Title: Prospective Histomorphometric and DXA Evaluation of Bone Remodeling in Imatinib-Treated CML Patients: Evidence for Site-Specific Skeletal Effects
Authors: Vandyke, K
Fitter, S
Drew, J
Fukumoto, S
Schultz, CG
Sims, NA
Yeung, DT
Hughes, TP
Zannettino, ACW
Issue Year: 2013
Publisher ENDOCRINE SOC
Series JOURNAL OF CLINICAL ENDOCRINOLOGY & METABOLISM: 98(1): 67-76
Abstract Context: Imatinib is a tyrosine kinase inhibitor that has been successfully used to treat Philadelphia chromosome-positive chronic myeloid leukemia (CML) and Kit(+) gastrointestinal stromal tumors. We have previously shown that imatinib therapy is associated with an increase in trabecular bone volume. Objective: In the present study, we performed a prospective analysis of bone indices in imatinib-treated CML patients to determine the mechanism responsible for this altered bone remodeling. Design, Patients, and Intervention: This study assessed the effects of high-dose (600 mg/d) imatinib on bone parameters in newly diagnosed chronic-phase Philadelphia chromosome-positive CML patients (n = 11) enrolled in the TIDEL II study. At baseline and after 6, 12, and 24 months of treatment, serum markers of bone remodeling were quantitated, dual-energy x-ray absorptiometry analysis of bone mineral density (BMD) was carried out, and a bone biopsy was collected for histological and micro-computed tomography analysis. Results: Our studies show that the increase in trabecular bone volume and trabecular thickness after imatinib treatment was associated with a significant decrease in osteoclast numbers, accompanied by a significant decrease in serum levels of a marker of osteoclast activity. In contrast, osteoblast numbers were not altered by up to 24 months of imatinib treatment. Notably, we also found that imatinib caused a site-specific decrease in BMD at the femoral neck. Conclusions: These data suggest that imatinib therapy dysregulates bone remodeling, causing a generalized decrease in osteoclast number and activity that is not counterbalanced by a decrease in osteoblast activity, leading to increased trabecular bone volume. Further long-term investigations are required to determine the causes and consequences of the site-specific decrease in BMD at the femoral neck. (J Clin Endocrinol Metab 98: 67-76, 2013)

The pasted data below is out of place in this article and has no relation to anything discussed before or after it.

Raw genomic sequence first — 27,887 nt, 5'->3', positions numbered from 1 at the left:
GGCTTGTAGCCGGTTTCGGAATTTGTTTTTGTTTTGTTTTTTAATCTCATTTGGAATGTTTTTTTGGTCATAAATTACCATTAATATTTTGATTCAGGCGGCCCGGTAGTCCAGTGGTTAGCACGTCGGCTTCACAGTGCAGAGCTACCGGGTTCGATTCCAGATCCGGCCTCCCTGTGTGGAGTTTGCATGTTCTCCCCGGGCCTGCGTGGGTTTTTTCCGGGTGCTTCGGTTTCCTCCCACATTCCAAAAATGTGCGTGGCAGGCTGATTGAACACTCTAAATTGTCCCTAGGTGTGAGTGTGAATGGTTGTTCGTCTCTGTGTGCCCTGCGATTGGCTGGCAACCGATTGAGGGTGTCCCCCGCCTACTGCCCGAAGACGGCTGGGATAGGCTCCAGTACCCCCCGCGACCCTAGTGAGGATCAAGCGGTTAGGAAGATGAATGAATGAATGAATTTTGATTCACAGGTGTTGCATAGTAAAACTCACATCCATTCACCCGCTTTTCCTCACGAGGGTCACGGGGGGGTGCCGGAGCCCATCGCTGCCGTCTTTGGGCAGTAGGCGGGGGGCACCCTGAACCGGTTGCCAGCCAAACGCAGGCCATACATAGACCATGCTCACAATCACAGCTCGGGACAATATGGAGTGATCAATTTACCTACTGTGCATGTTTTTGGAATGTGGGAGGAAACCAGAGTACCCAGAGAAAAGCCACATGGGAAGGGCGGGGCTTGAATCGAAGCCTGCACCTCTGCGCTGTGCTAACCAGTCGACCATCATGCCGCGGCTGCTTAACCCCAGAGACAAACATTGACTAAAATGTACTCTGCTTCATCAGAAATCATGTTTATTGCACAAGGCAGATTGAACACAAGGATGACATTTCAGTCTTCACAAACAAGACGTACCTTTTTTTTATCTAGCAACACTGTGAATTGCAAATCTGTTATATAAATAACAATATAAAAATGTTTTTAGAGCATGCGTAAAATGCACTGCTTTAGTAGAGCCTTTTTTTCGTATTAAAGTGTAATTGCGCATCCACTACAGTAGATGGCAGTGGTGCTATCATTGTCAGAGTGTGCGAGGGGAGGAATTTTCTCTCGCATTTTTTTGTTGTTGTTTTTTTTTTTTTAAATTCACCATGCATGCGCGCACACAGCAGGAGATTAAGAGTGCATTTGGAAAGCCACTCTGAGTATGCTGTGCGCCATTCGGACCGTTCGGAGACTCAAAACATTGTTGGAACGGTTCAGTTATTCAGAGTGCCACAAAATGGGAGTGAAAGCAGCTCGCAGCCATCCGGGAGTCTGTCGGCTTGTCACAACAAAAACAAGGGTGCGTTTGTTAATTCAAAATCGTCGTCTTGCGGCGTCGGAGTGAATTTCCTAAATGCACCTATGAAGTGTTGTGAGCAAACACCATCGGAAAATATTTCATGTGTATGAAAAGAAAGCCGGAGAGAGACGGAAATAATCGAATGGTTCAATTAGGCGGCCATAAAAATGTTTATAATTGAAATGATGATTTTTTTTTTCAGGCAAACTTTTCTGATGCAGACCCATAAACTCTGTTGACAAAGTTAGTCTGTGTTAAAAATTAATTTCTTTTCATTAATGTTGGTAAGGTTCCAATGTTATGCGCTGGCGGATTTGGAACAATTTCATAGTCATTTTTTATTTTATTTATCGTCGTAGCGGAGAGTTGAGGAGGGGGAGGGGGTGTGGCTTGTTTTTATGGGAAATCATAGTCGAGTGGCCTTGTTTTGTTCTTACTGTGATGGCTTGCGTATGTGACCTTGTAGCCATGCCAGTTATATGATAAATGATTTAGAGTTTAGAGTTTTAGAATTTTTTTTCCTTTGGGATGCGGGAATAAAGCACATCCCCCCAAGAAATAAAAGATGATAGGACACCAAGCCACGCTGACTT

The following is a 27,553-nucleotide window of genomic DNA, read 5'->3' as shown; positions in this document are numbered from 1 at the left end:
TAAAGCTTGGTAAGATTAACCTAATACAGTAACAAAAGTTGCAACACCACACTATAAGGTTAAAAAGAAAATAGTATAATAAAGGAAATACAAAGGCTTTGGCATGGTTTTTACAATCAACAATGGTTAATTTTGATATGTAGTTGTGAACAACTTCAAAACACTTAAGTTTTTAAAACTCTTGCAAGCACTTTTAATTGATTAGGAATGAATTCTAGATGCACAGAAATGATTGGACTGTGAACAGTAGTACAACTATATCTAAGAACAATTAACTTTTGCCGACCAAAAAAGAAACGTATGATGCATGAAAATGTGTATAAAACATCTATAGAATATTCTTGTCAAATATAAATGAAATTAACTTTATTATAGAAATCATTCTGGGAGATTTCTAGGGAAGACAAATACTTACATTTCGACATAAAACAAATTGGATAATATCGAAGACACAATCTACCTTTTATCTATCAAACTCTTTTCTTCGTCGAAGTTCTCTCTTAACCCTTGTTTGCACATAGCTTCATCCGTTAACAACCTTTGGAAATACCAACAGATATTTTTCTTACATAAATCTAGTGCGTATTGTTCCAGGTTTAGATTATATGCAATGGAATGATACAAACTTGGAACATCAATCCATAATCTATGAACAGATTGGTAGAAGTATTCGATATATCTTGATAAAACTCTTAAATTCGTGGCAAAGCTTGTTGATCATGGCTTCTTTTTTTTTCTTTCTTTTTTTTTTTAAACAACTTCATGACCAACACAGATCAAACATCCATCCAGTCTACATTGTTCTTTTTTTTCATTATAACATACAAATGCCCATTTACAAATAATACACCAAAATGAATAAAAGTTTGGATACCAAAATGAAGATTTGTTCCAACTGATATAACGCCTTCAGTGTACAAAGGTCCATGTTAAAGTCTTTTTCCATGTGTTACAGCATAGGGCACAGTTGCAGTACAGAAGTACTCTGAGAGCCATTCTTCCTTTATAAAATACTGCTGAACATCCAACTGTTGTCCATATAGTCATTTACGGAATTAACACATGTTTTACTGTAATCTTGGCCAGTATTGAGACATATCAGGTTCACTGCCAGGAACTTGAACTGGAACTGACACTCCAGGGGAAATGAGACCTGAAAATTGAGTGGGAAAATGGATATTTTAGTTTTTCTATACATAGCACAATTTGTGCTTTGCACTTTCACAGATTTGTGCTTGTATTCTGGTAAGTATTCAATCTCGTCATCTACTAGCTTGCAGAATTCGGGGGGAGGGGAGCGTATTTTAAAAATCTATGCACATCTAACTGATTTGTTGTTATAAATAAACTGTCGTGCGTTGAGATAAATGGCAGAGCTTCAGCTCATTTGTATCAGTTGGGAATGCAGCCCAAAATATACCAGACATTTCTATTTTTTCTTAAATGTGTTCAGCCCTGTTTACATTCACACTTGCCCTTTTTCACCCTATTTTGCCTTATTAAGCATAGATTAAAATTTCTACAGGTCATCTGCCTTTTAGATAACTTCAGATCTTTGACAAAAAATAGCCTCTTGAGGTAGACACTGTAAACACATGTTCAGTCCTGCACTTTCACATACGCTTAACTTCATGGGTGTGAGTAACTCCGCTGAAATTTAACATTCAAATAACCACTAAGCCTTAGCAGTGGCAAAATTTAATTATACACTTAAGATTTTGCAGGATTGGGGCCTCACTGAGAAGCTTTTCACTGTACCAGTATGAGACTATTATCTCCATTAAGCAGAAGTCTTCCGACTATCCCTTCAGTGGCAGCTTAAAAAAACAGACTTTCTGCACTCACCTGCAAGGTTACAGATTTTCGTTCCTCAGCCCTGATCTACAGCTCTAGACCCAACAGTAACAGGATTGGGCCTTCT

URI: https://publications.svi.edu.au/publications/1665
Other Identifiers 10.1210/jc.2012-2426
Publication type Article
Grant ID GNT1019703
Find it online http://press.endocrine.org/doi/10.1210/jc.2012-2426?url_ver=Z39.88-2003&rfr_id=ori:rid:crossref.org&rfr_dat=cr_pub%3dpubmed